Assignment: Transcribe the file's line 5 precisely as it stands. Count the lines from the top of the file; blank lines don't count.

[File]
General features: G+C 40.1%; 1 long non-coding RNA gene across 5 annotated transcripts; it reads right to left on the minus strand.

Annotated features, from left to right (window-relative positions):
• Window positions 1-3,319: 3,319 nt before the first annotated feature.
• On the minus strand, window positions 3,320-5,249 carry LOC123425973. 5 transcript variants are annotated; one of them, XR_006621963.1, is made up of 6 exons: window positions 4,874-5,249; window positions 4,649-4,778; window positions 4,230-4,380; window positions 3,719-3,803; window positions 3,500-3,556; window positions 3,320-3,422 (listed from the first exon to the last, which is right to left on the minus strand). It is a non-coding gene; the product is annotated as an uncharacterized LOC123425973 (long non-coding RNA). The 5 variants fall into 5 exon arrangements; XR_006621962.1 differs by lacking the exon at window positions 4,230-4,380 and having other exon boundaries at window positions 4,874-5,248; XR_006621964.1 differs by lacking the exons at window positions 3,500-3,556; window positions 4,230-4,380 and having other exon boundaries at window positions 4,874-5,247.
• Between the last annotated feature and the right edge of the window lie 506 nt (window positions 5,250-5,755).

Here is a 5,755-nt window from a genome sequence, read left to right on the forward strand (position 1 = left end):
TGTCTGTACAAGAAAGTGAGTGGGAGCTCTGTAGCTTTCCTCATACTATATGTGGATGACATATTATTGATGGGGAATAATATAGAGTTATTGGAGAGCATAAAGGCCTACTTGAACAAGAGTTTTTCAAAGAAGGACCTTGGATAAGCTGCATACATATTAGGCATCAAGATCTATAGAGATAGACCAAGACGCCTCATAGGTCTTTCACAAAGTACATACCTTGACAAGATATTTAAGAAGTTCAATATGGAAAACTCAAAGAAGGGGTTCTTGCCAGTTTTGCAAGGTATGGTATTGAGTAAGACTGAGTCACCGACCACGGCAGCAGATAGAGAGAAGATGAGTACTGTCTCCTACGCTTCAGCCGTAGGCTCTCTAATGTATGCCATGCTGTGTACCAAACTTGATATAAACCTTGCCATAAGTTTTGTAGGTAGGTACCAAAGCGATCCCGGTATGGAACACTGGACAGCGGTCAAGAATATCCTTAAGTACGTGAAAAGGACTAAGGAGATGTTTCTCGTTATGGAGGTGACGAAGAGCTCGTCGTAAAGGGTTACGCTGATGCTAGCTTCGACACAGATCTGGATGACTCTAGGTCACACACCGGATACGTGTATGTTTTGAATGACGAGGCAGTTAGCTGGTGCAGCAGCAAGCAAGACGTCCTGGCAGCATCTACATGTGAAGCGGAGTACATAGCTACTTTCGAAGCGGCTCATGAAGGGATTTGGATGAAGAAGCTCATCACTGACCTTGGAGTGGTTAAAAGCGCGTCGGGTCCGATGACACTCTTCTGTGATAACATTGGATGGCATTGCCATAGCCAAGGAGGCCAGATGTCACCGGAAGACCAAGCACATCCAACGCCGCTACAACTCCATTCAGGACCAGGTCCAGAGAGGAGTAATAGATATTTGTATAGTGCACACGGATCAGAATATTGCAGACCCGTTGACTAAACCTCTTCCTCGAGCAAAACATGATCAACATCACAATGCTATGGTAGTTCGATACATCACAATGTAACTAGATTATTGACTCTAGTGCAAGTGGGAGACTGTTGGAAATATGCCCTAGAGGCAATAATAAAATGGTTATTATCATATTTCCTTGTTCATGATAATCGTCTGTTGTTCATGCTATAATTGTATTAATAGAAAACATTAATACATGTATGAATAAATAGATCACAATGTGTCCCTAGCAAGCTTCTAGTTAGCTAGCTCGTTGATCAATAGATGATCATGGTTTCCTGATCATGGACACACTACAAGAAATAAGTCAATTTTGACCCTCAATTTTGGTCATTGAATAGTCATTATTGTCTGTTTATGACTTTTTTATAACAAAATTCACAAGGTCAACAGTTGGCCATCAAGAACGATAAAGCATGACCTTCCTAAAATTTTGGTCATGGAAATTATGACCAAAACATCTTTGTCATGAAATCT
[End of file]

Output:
• Between the last annotated feature and the right edge of the window lie 506 nt (window positions 5,250-5,755).